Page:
Scam Alert: The “Department of Education” called me about my student loans

Michael Lux Blog, Scam Alert, Student Loans 5 Comments

Today I received a robo call from “The Department of Education” regarding my student loans.  The recording said that I was flagged as being eligible for certain programs including student loan consolidation and student loan forgiveness.  If I was interested in learning more, I was instructed to push 1 and if I was not interested I was to push 5.

Red Flags

Despite the fact that the recording only lasted about 15 seconds, there were several red flags that indicated to me that this was a scam.

The Department of Education made the call – The Department of Education does not directly service student loans.  Companies like Navient, Great Lakes, Nelnet, and MyFedLoan get massive government contracts to manage the federal student loans.  There is no reason for the Department of Education to make the call directly.  Anyone pretending to be the Department of Education clearly has bad intentions.

They didn’t use my name – If you are being called about your student loans, the person (or robot) calling you should know your name.  If they don’t even know your name, how are they calling with information about your student loans?

Press 5 if you are not interested – This is a common telemarketing scam trick.  Even if the person dialed isn’t going to fall for the scam, having them hit a button to indicate that they are not interested means there is a human associated with the dialed phone number.  Lists of in use phone numbers are often sold and hitting any button to answer any question is a good way to end up on one of these lists.

Even though the recording sounded fairly official and sounded like it applied to my student debt situation, it was definitely not legitimate.  Don’t make the assumption that just because someone is calling about your student loans, they must be legitimate.  Over 40 million Americans have student debt.  With a population of just over 300 million, it means well over 10% of random Americans called will have student loans.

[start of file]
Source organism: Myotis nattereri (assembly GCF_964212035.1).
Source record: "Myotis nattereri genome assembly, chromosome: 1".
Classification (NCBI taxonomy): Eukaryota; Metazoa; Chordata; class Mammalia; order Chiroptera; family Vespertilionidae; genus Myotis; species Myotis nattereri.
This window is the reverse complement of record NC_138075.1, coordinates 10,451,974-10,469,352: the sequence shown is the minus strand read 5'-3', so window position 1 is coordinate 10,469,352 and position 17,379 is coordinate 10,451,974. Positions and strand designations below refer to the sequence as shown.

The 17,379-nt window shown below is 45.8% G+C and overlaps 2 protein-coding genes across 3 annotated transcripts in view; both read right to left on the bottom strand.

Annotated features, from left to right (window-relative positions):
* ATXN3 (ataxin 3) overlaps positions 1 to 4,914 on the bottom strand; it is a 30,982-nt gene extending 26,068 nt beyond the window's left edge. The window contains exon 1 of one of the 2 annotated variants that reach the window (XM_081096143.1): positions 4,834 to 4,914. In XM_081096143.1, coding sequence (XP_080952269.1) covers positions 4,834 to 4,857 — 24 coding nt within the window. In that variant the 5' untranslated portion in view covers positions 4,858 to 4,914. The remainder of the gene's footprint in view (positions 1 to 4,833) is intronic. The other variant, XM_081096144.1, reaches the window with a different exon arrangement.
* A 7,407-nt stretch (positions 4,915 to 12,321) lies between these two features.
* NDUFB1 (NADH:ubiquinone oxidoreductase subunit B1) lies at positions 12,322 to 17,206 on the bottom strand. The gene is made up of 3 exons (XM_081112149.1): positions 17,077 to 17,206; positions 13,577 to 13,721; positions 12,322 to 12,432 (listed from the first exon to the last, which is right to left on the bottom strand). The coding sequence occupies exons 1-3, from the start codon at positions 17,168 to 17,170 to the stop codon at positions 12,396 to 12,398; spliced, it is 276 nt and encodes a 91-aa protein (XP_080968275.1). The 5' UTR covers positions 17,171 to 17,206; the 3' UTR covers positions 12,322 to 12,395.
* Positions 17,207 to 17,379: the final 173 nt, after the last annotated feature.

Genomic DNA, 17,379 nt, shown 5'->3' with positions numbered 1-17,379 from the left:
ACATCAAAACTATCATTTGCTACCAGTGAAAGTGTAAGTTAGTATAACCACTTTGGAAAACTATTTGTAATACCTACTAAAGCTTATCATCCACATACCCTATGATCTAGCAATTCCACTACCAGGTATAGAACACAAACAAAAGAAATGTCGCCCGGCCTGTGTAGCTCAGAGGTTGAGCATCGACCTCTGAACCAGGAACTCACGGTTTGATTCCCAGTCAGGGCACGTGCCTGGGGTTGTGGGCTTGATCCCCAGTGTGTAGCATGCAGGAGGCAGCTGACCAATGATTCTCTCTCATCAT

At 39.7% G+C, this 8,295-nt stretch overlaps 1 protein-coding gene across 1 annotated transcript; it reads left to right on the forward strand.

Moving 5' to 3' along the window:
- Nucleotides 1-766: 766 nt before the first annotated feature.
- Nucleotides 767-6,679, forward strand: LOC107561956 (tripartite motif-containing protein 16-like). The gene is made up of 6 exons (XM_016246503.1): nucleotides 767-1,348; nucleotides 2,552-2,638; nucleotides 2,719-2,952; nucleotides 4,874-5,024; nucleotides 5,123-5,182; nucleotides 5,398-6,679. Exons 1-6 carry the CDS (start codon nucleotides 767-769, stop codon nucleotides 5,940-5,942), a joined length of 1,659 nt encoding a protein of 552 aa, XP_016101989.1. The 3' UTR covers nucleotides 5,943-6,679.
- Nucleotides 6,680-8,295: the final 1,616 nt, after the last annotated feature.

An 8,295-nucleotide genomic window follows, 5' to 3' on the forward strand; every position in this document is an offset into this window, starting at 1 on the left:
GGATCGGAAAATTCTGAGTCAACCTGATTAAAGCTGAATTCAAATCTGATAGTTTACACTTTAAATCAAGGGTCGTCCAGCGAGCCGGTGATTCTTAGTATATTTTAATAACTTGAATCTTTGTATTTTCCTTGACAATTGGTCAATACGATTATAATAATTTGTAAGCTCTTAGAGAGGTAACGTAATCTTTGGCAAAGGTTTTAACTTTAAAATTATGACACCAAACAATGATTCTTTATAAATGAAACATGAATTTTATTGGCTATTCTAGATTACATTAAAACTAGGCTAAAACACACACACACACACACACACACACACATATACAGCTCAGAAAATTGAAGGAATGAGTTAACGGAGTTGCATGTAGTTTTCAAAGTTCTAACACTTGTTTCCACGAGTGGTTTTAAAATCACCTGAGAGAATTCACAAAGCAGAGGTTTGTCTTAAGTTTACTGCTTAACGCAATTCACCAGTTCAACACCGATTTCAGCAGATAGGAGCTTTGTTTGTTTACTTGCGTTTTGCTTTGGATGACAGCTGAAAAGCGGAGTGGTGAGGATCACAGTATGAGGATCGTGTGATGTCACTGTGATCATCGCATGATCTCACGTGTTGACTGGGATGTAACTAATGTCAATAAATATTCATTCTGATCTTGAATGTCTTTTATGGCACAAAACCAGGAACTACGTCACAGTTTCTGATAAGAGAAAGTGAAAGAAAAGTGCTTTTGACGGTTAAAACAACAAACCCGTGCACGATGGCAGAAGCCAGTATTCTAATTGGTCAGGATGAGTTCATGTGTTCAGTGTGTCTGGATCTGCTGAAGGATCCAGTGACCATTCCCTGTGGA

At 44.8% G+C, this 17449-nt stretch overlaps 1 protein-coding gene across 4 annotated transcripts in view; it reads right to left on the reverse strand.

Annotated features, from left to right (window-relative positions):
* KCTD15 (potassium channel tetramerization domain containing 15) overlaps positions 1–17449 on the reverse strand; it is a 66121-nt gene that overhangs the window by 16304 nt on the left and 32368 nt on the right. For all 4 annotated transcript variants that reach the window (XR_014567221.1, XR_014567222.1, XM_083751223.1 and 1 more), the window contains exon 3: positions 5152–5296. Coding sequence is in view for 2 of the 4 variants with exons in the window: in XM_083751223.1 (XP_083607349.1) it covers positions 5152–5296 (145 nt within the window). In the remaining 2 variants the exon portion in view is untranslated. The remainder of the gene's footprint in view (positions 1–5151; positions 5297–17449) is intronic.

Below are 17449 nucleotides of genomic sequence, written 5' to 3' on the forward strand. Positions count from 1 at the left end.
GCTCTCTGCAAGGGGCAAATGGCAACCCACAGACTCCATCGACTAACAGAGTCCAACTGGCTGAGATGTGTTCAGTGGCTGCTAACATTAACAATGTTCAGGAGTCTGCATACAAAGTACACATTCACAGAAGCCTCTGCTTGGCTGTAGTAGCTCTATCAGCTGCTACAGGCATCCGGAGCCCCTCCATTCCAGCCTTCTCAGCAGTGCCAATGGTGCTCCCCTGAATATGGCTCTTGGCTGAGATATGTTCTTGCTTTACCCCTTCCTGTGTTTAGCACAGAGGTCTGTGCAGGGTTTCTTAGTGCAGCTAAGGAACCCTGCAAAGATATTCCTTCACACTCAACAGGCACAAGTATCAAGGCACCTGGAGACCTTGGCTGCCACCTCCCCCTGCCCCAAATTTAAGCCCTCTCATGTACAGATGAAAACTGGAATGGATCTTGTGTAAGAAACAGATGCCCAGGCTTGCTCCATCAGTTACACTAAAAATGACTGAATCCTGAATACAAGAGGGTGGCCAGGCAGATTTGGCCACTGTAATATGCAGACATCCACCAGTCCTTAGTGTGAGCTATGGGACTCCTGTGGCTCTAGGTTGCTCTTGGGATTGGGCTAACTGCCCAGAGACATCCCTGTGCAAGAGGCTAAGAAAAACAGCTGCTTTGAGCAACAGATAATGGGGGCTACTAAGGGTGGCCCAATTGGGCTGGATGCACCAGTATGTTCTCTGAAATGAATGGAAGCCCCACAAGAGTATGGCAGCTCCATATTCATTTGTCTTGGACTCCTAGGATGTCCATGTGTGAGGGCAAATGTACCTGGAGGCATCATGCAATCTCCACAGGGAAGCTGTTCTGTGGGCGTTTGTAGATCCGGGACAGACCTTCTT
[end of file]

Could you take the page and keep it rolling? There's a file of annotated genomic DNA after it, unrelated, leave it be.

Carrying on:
Real Student Loan Help

If you are having problems with your student loans, don’t waste your time or money on someone who randomly calls you.  The vast majority of student loan issues can be resolved by simply calling your student loan servicer.

Even though the student loan servicers are often guilty of lousy performance, they remain the best and only way to enroll in federal student loan programs.  These programs, such as income-based repayment and student loan forgiveness, are your right as a borrower and there is no reason to pay anyone to assist you.  The real Department of Education as a nice list of the services that are provided for free for all student loan borrowers.

If you are suspicious about a call or a company, be sure to check out our tips on avoiding student loan scams.

  • Browne Dan

    Recently received a call from the Department of Education about discussing a student loan forgiveness. Ha! I never applied or had a student loan. A scam alert!

  • Adrianne Bryant

    I get a call several times a week. The number they’re calling from is tied to a NJ number…which actually belongs to a legit repair shop. I always miss the call….but I wish I could get someone on the line…so I can curse them out.

  • scamdascammers

    Best tip is to get a real person on the line, never say the words “yes”, “ok” or anything along those lines and don’t confirm that you are who they say you are if they do for some reason know your name, and ask them lots of questions.

    -What branch of government? (federal, state, county, district)
    -What’s your name?
    -What’s your physical location?
    -What’s your position title?
    -Where did you get this number?
    -Why are you calling?
    -Who is your direct supervisor?

    Ask them questions until it freaks them out, and don’t give them anything as far as your information goes. Chances are they won’t keep calling you back if you make them nervous. They know what they’re doing is illegal, and there have been international busts on scam call centers before.

    • scamdascammers

      ask for a callback number too “in case we get disconnected during the duration of this call”.

      When you talk, sound authoritative and official. It’ll freak them the fuck out.